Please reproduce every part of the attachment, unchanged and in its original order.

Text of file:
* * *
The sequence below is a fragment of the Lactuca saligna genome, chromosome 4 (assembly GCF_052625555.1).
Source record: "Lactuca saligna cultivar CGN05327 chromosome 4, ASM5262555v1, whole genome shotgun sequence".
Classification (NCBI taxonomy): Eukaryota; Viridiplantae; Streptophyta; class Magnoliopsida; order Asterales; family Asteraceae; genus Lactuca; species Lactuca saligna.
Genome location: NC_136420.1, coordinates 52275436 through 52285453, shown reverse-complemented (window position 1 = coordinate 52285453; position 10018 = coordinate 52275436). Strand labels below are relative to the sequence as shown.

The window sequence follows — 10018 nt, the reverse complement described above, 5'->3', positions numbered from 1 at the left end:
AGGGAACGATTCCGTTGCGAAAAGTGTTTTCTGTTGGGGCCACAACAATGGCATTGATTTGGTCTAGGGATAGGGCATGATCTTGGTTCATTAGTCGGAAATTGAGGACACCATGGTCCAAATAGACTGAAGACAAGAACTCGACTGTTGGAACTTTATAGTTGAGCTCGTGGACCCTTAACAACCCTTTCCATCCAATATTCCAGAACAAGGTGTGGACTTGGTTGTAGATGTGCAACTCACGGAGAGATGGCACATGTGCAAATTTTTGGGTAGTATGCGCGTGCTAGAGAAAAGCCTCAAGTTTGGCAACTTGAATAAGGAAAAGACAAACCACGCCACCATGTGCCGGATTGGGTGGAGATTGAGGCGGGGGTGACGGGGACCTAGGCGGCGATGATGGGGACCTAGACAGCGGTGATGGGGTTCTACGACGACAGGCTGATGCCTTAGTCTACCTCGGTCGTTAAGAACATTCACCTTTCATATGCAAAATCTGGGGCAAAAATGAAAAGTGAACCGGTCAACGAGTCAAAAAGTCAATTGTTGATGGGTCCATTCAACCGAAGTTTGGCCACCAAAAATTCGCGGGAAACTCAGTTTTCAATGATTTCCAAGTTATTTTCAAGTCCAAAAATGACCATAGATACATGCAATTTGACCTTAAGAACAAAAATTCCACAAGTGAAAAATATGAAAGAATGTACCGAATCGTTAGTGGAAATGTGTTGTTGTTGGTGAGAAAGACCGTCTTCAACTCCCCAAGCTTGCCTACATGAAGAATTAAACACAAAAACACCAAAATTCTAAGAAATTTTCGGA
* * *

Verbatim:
The sequence below is a fragment of the Lactuca saligna genome, chromosome 4 (assembly GCF_052625555.1).
Source record: "Lactuca saligna cultivar CGN05327 chromosome 4, ASM5262555v1, whole genome shotgun sequence".
Classification (NCBI taxonomy): Eukaryota; Viridiplantae; Streptophyta; class Magnoliopsida; order Asterales; family Asteraceae; genus Lactuca; species Lactuca saligna.
Genome location: NC_136420.1, coordinates 52275436 through 52285453, shown reverse-complemented (window position 1 = coordinate 52285453; position 10018 = coordinate 52275436). Strand labels below are relative to the sequence as shown.

The window sequence follows — 10018 nt, the reverse complement described above, 5'->3', positions numbered from 1 at the left end:
AGGGAACGATTCCGTTGCGAAAAGTGTTTTCTGTTGGGGCCACAACAATGGCATTGATTTGGTCTAGGGATAGGGCATGATCTTGGTTCATTAGTCGGAAATTGAGGACACCATGGTCCAAATAGACTGAAGACAAGAACTCGACTGTTGGAACTTTATAGTTGAGCTCGTGGACCCTTAACAACCCTTTCCATCCAATATTCCAGAACAAGGTGTGGACTTGGTTGTAGATGTGCAACTCACGGAGAGATGGCACATGTGCAAATTTTTGGGTAGTATGCGCGTGCTAGAGAAAAGCCTCAAGTTTGGCAACTTGAATAAGGAAAAGACAAACCACGCCACCATGTGCCGGATTGGGTGGAGATTGAGGCGGGGGTGACGGGGACCTAGGCGGCGATGATGGGGACCTAGACAGCGGTGATGGGGTTCTACGACGACAGGCTGATGCCTTAGTCTACCTCGGTCGTTAAGAACATTCACCTTTCATATGCAAAATCTGGGGCAAAAATGAAAAGTGAACCGGTCAACGAGTCAAAAAGTCAATTGTTGATGGGTCCATTCAACCGAAGTTTGGCCACCAAAAATTCGCGGGAAACTCAGTTTTCAATGATTTCCAAGTTATTTTCAAGTCCAAAAATGACCATAGATACATGCAATTTGACCTTAAGAACAAAAATTCCACAAGTGAAAAATATGAAAGAATGTACCGAATCGTTAGTGGAAATGTGTTGTTGTTGGTGAGAAAGACCGTCTTCAACTCCCCAAGCTTGCCTACATGAAGAATTAAACACAAAAACACCAAAATTCTAAGAAATTTTCGGA